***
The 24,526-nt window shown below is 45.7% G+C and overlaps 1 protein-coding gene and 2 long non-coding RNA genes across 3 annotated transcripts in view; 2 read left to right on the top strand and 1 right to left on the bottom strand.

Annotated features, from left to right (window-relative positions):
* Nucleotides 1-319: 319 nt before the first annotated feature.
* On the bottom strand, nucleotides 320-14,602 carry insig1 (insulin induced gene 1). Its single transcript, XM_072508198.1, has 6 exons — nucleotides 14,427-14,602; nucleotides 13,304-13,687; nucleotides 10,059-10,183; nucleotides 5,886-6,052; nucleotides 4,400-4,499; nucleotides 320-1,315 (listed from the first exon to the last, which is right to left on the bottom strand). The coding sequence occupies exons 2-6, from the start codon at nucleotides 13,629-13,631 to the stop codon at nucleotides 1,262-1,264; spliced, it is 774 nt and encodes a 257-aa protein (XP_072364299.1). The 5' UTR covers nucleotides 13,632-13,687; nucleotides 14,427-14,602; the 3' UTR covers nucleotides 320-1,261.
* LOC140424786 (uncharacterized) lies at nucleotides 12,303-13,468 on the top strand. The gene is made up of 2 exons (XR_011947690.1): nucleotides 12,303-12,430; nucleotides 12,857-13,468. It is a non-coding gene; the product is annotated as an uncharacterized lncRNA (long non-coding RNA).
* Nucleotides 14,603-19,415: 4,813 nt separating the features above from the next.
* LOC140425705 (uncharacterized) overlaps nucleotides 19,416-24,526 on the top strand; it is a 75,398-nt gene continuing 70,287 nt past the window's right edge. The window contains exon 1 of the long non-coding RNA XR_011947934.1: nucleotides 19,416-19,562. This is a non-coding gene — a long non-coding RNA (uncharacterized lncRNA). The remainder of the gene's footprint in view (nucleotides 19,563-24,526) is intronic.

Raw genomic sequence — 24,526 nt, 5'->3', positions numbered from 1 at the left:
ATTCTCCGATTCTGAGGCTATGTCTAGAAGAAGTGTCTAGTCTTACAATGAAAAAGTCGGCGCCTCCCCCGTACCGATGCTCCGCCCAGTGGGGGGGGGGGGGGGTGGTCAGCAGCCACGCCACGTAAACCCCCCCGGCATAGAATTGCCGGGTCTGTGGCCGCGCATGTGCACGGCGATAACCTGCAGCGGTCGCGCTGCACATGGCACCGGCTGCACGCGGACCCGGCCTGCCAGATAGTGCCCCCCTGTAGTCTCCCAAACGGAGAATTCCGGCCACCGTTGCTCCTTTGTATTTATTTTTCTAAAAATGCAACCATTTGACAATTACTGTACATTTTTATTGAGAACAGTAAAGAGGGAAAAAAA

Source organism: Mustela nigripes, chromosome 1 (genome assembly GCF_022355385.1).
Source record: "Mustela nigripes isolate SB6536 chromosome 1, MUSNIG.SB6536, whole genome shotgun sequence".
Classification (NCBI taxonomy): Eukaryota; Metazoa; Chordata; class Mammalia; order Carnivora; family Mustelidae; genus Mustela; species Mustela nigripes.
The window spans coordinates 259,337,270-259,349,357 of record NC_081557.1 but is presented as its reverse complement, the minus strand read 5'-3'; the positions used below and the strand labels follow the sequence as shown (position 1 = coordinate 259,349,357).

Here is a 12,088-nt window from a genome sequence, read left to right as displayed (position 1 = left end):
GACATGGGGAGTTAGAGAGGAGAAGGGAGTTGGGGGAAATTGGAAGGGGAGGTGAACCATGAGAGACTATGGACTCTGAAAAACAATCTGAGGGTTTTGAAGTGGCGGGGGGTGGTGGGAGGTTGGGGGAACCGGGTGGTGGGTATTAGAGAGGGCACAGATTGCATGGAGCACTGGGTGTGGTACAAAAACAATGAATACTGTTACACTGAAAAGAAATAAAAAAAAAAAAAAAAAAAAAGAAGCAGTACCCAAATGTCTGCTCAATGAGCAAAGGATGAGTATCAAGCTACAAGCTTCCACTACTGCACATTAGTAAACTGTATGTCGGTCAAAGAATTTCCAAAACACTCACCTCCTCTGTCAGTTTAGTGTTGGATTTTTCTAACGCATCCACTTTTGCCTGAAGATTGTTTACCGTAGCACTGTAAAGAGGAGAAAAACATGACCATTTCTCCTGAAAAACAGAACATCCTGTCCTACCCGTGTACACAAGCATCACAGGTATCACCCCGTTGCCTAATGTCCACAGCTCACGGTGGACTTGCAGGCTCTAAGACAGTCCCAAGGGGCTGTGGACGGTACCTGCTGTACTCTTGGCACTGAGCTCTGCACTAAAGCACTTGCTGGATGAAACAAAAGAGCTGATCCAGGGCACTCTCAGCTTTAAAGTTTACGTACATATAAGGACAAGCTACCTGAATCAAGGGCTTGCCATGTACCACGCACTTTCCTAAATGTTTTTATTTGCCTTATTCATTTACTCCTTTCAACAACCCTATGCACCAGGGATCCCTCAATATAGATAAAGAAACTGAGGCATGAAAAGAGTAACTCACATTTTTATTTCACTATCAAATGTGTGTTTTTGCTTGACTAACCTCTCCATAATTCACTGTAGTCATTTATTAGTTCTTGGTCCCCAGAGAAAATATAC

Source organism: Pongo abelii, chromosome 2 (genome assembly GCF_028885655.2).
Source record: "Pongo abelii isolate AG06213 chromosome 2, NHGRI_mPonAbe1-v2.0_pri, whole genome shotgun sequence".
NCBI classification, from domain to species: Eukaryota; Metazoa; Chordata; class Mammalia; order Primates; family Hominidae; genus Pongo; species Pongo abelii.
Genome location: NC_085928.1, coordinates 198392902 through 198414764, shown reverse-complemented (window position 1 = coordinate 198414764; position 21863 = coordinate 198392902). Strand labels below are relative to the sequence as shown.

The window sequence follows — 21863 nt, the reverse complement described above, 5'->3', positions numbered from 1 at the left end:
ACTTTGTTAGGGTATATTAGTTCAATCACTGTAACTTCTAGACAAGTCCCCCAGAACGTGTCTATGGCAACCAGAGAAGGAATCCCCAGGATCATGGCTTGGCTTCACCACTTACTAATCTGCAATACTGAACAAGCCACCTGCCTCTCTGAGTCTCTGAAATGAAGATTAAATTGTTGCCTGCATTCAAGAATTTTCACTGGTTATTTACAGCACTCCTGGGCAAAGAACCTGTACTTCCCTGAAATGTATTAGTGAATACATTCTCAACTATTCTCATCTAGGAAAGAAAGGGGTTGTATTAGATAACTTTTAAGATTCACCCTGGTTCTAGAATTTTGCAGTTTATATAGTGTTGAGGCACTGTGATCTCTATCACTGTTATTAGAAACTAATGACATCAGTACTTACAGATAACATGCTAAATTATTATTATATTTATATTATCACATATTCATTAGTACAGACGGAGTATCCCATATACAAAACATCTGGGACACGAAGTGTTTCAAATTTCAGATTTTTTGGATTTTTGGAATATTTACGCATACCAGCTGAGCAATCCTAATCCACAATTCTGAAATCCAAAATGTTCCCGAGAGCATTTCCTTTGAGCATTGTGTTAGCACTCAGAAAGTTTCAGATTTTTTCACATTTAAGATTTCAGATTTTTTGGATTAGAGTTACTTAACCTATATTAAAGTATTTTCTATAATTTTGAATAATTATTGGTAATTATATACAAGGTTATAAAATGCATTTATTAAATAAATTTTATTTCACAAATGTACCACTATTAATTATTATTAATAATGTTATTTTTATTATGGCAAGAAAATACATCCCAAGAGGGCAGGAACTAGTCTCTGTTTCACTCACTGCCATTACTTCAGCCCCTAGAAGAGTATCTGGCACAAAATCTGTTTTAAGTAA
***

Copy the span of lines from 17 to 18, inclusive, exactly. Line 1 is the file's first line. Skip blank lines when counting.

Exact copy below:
Source record: "Pongo abelii isolate AG06213 chromosome 2, NHGRI_mPonAbe1-v2.0_pri, whole genome shotgun sequence".
NCBI classification, from domain to species: Eukaryota; Metazoa; Chordata; class Mammalia; order Primates; family Hominidae; genus Pongo; species Pongo abelii.